Article by Catherine Stupp: “Companies will be under increased pressure after Europe’s top court ruled they must apply special protections to data that firms previously didn’t consider sensitive.
Under the European Union’s General Data Protection Regulation, information about health, religion, political views and sexual orientation are considered sensitive. Companies generally aren’t allowed to process it unless they apply special safeguards.
The European Court of Justice on Aug. 1 determined that public officials in Lithuania had their sensitive data revealed because their spouses’ names were published online, which could indicate their sexual orientation. Experts say the implications will extend to other types of potentially sensitive information.
Data that might be used to infer a sensitive piece of information about a person is also sensitive, the court said. That could include unstructured data—which isn’t organized in databases and is therefore more difficult to search through and analyze—such as surveillance camera footage in a hospital that indicates a person was treated there, legal experts say. Records of a special airplane meal might reveal religious views.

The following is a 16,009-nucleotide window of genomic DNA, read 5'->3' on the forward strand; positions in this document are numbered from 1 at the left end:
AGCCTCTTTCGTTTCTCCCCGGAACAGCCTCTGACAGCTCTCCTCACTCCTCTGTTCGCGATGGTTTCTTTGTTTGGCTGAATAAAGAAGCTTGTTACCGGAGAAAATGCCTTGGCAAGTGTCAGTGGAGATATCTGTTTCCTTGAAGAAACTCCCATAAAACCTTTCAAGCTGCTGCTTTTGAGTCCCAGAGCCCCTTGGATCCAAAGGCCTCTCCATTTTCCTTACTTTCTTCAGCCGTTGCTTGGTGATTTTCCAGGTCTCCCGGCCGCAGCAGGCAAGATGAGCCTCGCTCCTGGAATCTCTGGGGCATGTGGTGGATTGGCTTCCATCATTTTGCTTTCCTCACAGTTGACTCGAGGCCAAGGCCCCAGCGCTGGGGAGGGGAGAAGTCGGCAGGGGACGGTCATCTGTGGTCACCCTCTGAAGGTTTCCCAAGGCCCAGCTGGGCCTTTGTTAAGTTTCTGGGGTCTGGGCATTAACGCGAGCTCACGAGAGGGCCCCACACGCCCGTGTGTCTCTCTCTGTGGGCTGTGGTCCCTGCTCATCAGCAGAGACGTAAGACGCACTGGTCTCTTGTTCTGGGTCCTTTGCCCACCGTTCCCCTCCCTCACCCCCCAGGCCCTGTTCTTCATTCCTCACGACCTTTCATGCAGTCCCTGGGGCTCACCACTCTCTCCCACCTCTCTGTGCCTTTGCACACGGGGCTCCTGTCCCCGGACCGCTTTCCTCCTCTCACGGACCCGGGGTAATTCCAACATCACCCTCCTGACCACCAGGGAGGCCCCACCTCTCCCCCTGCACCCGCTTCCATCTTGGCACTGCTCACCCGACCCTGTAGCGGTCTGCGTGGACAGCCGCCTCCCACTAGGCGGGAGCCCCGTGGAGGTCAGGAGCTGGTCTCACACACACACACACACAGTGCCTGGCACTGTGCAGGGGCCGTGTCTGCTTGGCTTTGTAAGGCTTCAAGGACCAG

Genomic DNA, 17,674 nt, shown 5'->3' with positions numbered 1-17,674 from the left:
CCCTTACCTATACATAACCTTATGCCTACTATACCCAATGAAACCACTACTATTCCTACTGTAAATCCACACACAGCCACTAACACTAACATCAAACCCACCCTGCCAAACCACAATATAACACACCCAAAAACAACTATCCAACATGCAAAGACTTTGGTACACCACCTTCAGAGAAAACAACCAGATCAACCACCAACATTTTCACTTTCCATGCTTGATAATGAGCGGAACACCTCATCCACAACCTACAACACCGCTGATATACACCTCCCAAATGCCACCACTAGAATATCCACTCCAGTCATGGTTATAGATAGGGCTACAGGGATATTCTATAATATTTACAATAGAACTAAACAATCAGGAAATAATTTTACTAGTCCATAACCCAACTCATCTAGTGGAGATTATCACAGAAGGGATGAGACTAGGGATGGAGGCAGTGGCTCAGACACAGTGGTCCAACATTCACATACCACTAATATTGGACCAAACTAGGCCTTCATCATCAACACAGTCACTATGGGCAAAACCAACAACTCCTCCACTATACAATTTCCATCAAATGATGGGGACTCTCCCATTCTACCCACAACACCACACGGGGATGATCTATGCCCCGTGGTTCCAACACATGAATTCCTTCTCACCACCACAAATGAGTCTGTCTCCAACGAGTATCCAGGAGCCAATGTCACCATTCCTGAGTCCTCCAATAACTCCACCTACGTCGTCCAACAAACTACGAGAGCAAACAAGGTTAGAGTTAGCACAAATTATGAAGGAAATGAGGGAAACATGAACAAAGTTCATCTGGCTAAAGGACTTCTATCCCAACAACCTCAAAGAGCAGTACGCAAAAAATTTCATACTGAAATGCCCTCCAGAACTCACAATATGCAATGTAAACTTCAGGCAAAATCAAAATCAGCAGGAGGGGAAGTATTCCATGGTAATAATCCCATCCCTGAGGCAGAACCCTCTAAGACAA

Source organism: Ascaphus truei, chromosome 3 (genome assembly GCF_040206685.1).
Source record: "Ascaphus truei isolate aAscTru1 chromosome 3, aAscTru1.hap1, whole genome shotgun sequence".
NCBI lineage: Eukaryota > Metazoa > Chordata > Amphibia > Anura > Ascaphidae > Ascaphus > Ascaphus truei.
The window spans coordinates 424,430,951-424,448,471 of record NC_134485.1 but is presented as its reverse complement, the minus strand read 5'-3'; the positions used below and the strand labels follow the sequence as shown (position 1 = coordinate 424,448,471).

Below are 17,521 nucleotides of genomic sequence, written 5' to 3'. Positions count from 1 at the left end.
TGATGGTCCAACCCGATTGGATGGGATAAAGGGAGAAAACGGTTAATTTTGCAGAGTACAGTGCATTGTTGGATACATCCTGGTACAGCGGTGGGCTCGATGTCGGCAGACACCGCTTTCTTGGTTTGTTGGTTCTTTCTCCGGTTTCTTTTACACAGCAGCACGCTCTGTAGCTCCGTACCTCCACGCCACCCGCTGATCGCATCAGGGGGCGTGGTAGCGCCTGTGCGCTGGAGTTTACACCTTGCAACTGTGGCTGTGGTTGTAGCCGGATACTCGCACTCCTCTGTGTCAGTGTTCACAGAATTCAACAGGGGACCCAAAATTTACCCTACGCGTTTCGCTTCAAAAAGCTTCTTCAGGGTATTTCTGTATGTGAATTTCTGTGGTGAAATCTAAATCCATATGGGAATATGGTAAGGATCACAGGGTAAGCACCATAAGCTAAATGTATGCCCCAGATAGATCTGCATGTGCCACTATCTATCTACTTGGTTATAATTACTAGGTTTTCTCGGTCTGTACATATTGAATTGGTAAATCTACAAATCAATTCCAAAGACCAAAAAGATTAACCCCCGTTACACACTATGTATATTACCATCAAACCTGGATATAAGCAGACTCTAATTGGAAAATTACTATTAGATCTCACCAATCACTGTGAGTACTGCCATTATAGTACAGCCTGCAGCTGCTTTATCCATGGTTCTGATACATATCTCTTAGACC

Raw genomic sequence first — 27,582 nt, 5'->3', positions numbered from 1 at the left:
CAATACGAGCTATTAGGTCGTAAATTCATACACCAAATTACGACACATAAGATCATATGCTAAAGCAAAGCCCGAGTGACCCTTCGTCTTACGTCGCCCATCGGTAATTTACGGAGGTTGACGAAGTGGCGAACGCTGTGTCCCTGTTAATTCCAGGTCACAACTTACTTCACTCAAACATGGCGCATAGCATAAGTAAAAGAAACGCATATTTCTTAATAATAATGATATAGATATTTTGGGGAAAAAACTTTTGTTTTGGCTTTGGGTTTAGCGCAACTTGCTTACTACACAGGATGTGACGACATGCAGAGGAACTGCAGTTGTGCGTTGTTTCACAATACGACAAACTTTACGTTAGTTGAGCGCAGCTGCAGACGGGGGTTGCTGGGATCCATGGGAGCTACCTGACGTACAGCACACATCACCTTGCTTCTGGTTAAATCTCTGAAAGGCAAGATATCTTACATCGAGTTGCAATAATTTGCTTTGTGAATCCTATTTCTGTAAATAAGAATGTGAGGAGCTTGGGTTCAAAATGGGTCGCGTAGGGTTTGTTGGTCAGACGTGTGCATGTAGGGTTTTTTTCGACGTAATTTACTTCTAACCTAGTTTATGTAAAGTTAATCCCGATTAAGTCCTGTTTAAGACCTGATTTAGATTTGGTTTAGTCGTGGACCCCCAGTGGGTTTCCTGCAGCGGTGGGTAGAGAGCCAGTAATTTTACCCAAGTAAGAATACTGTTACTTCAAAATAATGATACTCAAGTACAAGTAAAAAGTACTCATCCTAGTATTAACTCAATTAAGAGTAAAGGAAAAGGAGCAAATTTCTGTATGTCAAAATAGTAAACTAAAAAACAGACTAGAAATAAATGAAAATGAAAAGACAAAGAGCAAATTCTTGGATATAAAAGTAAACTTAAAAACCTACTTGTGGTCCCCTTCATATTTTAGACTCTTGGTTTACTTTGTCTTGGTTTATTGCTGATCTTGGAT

The court ruling “raises a lot of practical complexities and a lot of difficulty in understanding if the data [organizations] have is sensitive or not,” said Dr. Gabriela Zanfir-Fortuna, vice president for global privacy at the Future of Privacy Forum, a think tank based in Washington, D.C.
Many companies with large data sets may not know they hold details that indirectly relate to sensitive information, privacy experts say. Identifying where that data is and deciding whether it could reveal personal details about an individual would be a huge undertaking, said Tobias Judin, head of the international section at the Norwegian data protection regulator.
“You can’t really comply with the law if your data set becomes so big that you don’t really know what’s in it,” Mr. Judin said.
The GDPR says companies can only process sensitive data in a few circumstances, such as if a person gives explicit consent for it to be used for a specified purpose.
Regulators have been grappling with the question of how to determine what is sensitive data. The Norwegian regulator last year fined gay-dating app Grindr LLC 65 million kroner, equivalent to roughly $6.7 million The regulator said the user data was sensitive because use of the app indicated their sexual orientation.
Grindr said it doesn’t require users to share that data. The company appealed in February. Mr. Judin said his office is reviewing material submitted by the company as part of its appeal. Spain’s regulator came to a different conclusion in January, and found that data Grindr shared for advertising purposes wasn’t sensitive….(More)”.